Last Saturday wasn't much to write about. Because I'd only had one week of instruction, I wasn't yet qualified to give manicures to real clients, so I spent the day keeping up with laundry needs of the salon and studying my notes.
It paid off this week on Tuesday and Wednesday though. Tuesday was a test day, and I took three chapters' tests. I passed them all (one took two tries because of tricky wording) and then Rachel practiced manicuring on me. I feel bad, because I try to eliminate cuticles and ugly nail shapes myself for this blog, so I didn't leave her much to practice with. Wait'll we get to toes...she'll have plenty to work with.
Wednesday was our first practical test, where we practiced what we'd learned on paper and each other, on real people. My model was my lovely friend Clare. She came in and sat, just as a real client would, and I went from start to finish for a basic mani. Start being greeting her at the desk, and finish being handing her off at the front desk again and thanking her for everything. Of course, there was a full mani in between (shaping, removing cuticles, massage, polish). She was a wonderful model, and Concha signed me off as ready to do manis on actual clients. Here's her final result:
|The color is Decoded from ORLY|
So this Saturday was much more lively! I was officially on the books and tested out of a basic manicure, a paraffin manicure, a hot oil manicure, and shellac (which is actually gel at our school).
This week, I learned (and probably should have known beforehand), that gel and Shellac are used interchangeably now. Shellac is a CND-only name. Sort of like how everyone calls bandages "Band-aids". I think the formula is slightly different between that and gel, but the principle is the same. The gel needs to be cured under UV light to dry. It dries quickly under the light, and is supposed to last longer than regular lacquer. In my school, though the service is advertised as "Shellac", it's not technically Shellac because we use the Gelish brand, which, as you may have guessed, is a gel. I performed a gel manicure on one 'client', but more on that later.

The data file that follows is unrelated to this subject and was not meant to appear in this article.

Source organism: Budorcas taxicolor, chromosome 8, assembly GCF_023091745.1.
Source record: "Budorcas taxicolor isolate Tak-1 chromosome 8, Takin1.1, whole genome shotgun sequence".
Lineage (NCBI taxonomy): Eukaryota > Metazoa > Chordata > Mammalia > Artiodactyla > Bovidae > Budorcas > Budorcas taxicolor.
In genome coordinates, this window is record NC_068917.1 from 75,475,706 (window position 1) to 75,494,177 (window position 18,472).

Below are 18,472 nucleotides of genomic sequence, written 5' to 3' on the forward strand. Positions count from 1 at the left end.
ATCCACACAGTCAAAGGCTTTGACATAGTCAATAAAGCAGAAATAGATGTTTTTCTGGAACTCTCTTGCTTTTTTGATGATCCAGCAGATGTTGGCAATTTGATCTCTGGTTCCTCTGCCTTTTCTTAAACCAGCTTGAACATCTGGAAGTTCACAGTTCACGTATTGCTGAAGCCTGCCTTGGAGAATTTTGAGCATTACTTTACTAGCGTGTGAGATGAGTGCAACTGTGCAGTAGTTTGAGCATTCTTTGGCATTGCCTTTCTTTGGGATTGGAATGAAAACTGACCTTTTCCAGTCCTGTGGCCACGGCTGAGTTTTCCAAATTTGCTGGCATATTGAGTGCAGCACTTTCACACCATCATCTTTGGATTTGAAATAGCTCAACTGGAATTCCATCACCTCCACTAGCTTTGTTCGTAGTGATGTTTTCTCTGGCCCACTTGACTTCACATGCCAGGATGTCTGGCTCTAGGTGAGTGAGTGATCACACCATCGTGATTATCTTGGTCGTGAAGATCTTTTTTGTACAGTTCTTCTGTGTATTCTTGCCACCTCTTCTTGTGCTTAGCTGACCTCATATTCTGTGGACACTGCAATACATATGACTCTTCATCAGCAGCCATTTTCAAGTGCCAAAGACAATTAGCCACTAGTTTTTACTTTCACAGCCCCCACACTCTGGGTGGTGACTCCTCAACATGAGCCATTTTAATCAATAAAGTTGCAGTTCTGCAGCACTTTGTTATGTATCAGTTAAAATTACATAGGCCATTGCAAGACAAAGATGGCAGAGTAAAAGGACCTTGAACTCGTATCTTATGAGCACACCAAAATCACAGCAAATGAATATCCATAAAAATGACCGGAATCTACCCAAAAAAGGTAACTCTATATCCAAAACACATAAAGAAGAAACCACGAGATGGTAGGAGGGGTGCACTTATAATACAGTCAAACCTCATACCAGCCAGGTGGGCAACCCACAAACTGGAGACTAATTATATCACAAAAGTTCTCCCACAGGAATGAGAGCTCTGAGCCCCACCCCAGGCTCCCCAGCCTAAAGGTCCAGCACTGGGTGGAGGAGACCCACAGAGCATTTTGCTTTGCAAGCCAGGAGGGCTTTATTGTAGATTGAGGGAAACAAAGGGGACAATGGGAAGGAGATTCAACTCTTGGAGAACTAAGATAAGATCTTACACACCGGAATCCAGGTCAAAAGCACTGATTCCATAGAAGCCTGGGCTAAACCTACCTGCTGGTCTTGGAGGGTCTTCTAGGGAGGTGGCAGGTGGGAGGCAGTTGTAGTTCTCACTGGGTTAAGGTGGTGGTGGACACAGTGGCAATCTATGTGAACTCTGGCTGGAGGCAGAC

As a courtesy to the clients I do not personally know, I will not be using anyone's name that I don't personally know. My first client was a new-to-me older woman who came in for a basic manicure with no color. It was nice to start the whole experience off with a stranger, so I could seriously practice my interpersonal skills. It's obviously much less easy to talk to someone when all you have is small talk to jump off with.
By the end of her manicure, we were both very comfortable with each other and had exchanged stories and laughs. She also asked that I give her my name and number so she could book future appointments specifically with me, which really touched me. I took time to educate her on what I was using, and how she could help deal with her main concern, which was dry cuticles. In Colorado, that's always an uphill battle, so I gave her tips and some products to work with to keep them in good shape post-service. She was lovely.
My second client was my dear friend Chloe, who received a paraffin treatment. (She's been on Nailed It before here and here.) We had a grand ole time, and the paraffin wax was a nice touch for her since she's been using her hands regularly lately for some intramural rowing. Here's the picture of her final look (which I didn't snap a picture of in proper lighting):
I finished up the day by practicing gels on our school's receptionist, Sarah. She had some trouble with the removal of her old gel polish, so I focused on getting her nails in good shape for the new treatment. She's always in the salon, and interfaces with everyone that comes through, so it was nice to chat privately and get to know each other better. I didn't snap a picture of her final look.
So that's the second week, which flew by now that I have more than laundry to do! Besides the distinction between gel and shellac, I picked up some valuable lessons. First, I need to manage and keep an eye on the time much more closely. I'll be adding a small desk clock to my kit to place in plain sight during procedures. It's not necessary, but it's something I know will keep me focused on that pitfall in my skills.
Second, paraffin treatments do not need a lot of wax to be effective. In fact, too much can be harmful to the final result. Chloe's right hand was overly-buttered, so I had to do some extra working in to get them mixed in.
I'm also going to look into those creepy finger condoms that you can roll over one finger. Why? During my first service, I had a bandaid over my thumb, which was red and sore from a hangnail removal. It was not pleasant to look at, so I decided to cover it for the service. This wound up being too difficult to manage, especially during the massage, as the lotion simply slid the bandaid off. I consulted with my client, to see if she was comfortable with me removing the bandage, and she was. If I'd had a finger condom on, I could've simply covered it.
Now my questions for you:
- Have you had any experience with gel vs. Shellac? Do you have a favorite?
- What's your favorite part of a hand and forearm massage?
- What does your manicurist do for you that you find special among other manicurists?